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Times Warner turns off customers // DOING THE DISHES

Published Jul. 6, 2006

Cindy Khobani, the office manager at Hi-Tech Satellites in Spring Hill, is grateful for Time Warner Communications.

With good reason.

Since Jan. 1, when Time Warner added to its cable channel lineup and increased rates, her business has been brisk.

The company has sold 35 satellite systems, 40 percent more than the same time last year.

The systems include everything from the popular 18-inch dish network systems such as Direct TV to 7{-foot satellite dishes with 375 channels. The systems run from $688 to $1,400.

"Probably about nine out of every 10 of the satellite systems I've sold in the last month, people say that's the reason," Khobani said, referring to dissatisfaction with Time Warner.

"They don't want to have to pay for channels they don't like. That's why I'm selling a lot of systems, because they can choose the type of channels they want and pay for that."

Short of tuning out TV altogether, buying satellite dishes or off-air antennas is the only option for Time Warner's ruffled subscribers.

That's because Hernando, like most municipalities in the United States, does not have a competing cable service.

However, that could change by the turn of the century. Rapid developments in telecommunications technology and deregulation of the cable industry could provide county residents with many more cable options at cheaper rates.

Last year, Congress passed a broad telecommunications bill that deregulates cable and allows local phone companies to offer cable service to their customers.

"It looks like we (currently) have limited ability to entice additional cable companies. However, the future seems promising," said Deputy Hernando County Administrator Jennene Norman. "Technology changes will allow phone companies to provide cable."

It is already happening in the Tampa Bay area.

Last year, GTE launched its first cable service in Clearwater, where Time Warner dominates. Clearwater is among the nation's first markets in which two cable TV services are competing for business.

Competition already has affected the market.

Shortly after GTE began offering its service, Time Warner heightened promotions and added channels such as Disney and Turner Movie Classics to its standard package, said Jeff Harper, a spokesman for the city of Clearwater.

"As soon as that happened, they started offering dueling packages," Harper said.

GTE plans to spread its cable service throughout Pinellas County, western Pasco County and eventually Tampa.

What about Hernando?

"Right now, our priority is the successful construction and sale of service here in the initial launch area, which is Pinellas," said Richard Engwall, spokesman for GTE.

"Long-term, if it proves successful here, certainly we will be looking to other markets (in west-central Florida), but when that happens and what those markets will be is very speculative."

Atlanta-based BellSouth, which provides phone service in most of Hernando County, has a franchise to provide cable service in the competitive Orlando market and is negotiating similar agreements with Orange and Seminole counties.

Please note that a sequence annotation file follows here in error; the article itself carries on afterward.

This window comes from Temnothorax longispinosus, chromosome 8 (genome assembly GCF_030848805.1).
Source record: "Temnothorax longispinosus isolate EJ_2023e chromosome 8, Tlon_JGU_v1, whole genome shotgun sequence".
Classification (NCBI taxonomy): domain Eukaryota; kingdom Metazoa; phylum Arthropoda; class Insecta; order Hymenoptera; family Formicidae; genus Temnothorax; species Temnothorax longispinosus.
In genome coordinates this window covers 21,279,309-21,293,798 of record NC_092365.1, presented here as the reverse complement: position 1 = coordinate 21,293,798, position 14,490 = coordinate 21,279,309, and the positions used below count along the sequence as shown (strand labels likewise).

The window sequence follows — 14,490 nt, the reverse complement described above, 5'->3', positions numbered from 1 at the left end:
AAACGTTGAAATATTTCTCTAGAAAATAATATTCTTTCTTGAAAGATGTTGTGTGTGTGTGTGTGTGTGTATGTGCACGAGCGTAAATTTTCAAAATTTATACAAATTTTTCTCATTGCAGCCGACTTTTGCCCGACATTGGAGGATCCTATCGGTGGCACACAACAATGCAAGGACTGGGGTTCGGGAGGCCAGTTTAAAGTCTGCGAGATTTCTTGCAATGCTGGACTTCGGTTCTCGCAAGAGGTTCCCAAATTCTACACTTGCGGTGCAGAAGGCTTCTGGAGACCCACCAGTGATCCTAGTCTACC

"As the telecommunications law really starts getting implemented, you're going to see more and more customers wanting one-stop shopping for all their services, which means cable rates will come down," said Larry Strickler, regional manager for BellSouth.

Less densely populated Florida counties such as Hernando are farther down the road as possible sites for cable service, he said.

"The percent growth is higher there than Orlando, but the sheer numbers are not there," Strickler said.

Phone companies are not the only possible future cable providers.

Some utilities are venturing into the business, though Withlacoochee River Electric Cooperative, which provides electrical service in much of Hernando, is not among them.

"We're looking at installing some fiber-optic lines that would provide communications capabilities, but we don't currently have plans to enter the cable business," said Ernie Holzhauer, spokesman for the utility. "It's an area we looked at many years ago and decided that we could best serve our customers by being an effective electric utility."

The likelihood of another cable company coming to Hernando appears remote, too.

TCI, one of the cable giants in the United States, does not have immediate plans to expand into Hernando County, for instance.

"We're trying to focus on adding additional services to our customers that we're currently serving in the Pasco and Pinellas area right now," said TCI spokeswoman Cheryl Blanchette.

Kevin Hyman, vice president of operations for Time Warner's Hernando, Polk and Citrus district, said his company is ready for competition.

"We'd welcome that," he said.

On Thursday, Hernando County commissioners will conduct a public hearing on Time Warner's request to extend its local franchise agreement. Time Warner's previous 15-year franchise agreement expired last August. (The county has separate franchise agreements with three smaller cable companies, none of which compete with each other or with Time Warner.)

Seemingly, the county has little leverage in negotiations with Time Warner because no other companies are vying to provide cable service here. At least not yet.

And that's the catch.

Time Warner cannot afford to ignore the complaints of subscribers because of the likelihood it will face competition three to five years from now, and because it already faces limited competition from satellite TV, said Norman, the deputy county administrator.

"That's what we have going for us," Norman said.

_ Staff writer Lisa Buie and Times researcher Carolyn Hardnett contributed to this report, which contains information from Times files.